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Vegetational Cover Predicts the Sex Ratio of Hatchling Turtles in Natural Nests
Ecology (1994)
  • Fredric J. Janzen, University of Chicago
I monitored natural nests of an Illinois population of the western painted turtle (Chrysemys picta bellii), a species with temperature—dependent sex determination, for 4 yr to investigate the relationships between vegetational cover at the nest site and hatchling sex ratio. Most nests produced hatchlings all of one sex (66% of 116 nests). Hatchling sex ratio within nests was predictably related to the nesting beach and to the quantity of solar exposure at the nest mainly from the south. The North beach tended to produce more all—male nests and an overall male—biased sex ratio than did the South beach. Within each beach, nests with more vegetational cover on the southern and perhaps western aspects produced more males than did more exposed nests. However, the relationship between solar exposure and nest sex ratio was absent during two atypically cool summers. This study suggests a possible mechanism by which female turtles choose the thermal environment of nests and, hence, the sex ratio of their offspring: they may assess vegetational cover on the nest site at oviposition.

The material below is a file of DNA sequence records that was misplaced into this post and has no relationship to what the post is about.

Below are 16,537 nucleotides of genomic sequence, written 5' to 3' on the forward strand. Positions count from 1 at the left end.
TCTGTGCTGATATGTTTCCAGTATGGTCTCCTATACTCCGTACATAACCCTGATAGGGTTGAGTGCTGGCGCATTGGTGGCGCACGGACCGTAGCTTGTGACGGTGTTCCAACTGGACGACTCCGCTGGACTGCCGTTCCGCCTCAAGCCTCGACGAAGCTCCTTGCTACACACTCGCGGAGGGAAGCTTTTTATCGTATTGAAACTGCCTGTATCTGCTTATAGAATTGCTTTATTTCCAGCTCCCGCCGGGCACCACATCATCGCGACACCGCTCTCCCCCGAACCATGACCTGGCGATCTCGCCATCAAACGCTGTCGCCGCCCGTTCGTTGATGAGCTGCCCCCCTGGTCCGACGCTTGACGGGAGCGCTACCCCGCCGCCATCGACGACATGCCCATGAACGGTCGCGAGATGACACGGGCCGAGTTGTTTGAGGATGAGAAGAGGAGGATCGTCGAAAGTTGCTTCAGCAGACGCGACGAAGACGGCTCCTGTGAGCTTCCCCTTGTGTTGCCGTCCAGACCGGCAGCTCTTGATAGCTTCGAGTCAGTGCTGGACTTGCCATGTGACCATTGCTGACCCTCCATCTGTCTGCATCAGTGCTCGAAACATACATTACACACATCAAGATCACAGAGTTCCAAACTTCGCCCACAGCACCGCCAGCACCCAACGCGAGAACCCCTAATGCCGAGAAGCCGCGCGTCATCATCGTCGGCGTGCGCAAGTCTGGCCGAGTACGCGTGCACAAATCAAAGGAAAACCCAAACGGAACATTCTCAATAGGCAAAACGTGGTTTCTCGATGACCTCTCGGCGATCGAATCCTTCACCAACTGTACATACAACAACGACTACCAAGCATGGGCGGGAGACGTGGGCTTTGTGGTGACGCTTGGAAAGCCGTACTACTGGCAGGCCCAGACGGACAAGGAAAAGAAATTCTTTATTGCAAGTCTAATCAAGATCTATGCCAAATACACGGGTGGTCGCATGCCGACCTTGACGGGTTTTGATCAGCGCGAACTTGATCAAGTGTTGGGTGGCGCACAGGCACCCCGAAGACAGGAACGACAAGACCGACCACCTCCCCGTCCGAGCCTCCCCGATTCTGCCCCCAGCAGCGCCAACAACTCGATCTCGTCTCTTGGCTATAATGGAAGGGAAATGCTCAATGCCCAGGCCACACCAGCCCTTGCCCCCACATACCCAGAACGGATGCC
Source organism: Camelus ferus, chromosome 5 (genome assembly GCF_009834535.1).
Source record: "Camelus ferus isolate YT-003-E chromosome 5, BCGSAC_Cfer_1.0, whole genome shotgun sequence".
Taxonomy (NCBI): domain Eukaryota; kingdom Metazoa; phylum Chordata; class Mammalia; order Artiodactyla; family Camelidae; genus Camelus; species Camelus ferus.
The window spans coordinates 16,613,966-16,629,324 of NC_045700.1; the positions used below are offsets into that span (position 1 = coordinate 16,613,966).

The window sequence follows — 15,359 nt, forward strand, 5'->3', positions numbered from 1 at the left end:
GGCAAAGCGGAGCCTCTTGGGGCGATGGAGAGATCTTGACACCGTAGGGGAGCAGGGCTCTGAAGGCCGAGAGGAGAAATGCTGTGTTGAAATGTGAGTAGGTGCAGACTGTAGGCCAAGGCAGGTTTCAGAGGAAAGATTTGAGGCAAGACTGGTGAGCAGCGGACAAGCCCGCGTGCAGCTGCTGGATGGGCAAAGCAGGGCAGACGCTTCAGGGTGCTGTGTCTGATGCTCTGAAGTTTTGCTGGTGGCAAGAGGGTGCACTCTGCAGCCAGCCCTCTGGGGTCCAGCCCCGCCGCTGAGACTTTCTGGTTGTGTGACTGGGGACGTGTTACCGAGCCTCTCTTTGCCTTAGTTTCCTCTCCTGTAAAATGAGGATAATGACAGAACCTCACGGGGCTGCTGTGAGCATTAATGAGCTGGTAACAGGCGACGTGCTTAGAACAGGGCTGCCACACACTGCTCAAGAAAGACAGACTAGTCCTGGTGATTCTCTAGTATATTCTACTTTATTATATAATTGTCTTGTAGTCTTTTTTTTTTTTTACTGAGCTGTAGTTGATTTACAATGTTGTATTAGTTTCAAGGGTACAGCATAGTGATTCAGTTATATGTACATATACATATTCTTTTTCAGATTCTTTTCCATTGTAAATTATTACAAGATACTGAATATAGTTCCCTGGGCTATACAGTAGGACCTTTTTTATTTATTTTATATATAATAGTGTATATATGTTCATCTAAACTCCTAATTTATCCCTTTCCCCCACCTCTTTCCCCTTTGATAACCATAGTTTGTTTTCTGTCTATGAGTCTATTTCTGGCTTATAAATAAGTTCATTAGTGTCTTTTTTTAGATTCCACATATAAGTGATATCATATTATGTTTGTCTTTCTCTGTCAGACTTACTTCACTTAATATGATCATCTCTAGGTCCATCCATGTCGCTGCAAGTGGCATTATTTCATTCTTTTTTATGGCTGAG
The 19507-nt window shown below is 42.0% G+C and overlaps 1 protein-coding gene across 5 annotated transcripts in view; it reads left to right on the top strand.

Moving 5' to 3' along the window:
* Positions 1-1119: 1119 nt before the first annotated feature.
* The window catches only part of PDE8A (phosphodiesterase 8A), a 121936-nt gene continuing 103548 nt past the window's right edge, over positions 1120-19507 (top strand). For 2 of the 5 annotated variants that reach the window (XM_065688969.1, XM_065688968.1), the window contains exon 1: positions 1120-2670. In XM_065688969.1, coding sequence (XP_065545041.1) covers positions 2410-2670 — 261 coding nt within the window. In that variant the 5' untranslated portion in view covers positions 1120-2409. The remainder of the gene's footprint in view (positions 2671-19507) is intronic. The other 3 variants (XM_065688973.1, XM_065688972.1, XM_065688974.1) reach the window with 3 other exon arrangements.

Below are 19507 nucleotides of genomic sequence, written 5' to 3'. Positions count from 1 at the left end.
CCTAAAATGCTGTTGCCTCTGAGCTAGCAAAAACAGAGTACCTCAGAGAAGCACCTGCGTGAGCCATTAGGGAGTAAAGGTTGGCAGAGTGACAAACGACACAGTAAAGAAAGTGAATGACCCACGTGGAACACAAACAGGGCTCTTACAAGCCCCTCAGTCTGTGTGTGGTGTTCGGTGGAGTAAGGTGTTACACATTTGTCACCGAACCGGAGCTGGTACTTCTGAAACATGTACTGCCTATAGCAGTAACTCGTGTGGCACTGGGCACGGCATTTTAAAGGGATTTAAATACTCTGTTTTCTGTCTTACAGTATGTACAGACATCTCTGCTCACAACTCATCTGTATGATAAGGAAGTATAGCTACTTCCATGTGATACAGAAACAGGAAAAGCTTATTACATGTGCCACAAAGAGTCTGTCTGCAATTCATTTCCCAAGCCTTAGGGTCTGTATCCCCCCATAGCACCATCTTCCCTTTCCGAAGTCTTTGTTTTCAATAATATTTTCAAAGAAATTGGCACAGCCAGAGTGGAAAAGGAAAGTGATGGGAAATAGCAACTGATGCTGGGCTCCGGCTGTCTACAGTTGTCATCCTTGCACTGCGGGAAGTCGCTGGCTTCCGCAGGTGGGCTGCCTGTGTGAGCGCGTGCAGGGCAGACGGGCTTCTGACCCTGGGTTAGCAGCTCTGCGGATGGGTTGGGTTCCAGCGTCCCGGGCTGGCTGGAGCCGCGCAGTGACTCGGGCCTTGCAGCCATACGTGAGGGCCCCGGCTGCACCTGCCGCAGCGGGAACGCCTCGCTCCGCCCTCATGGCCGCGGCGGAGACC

• Chrysemys picta,
  • hatchlings,
  • nests,
  • nest-site selection,
  • sex determination,
  • sex ratio,
  • spherical densiometer,
  • survivorship,
  • temperature,
  • turtles
Publication Date
Publisher Statement
1994 Copyright by the Ecological Society of America
Citation Information
Fredric J. Janzen. "Vegetational Cover Predicts the Sex Ratio of Hatchling Turtles in Natural Nests" Ecology Vol. 76 Iss. 6 (1994) p. 1593 - 1599
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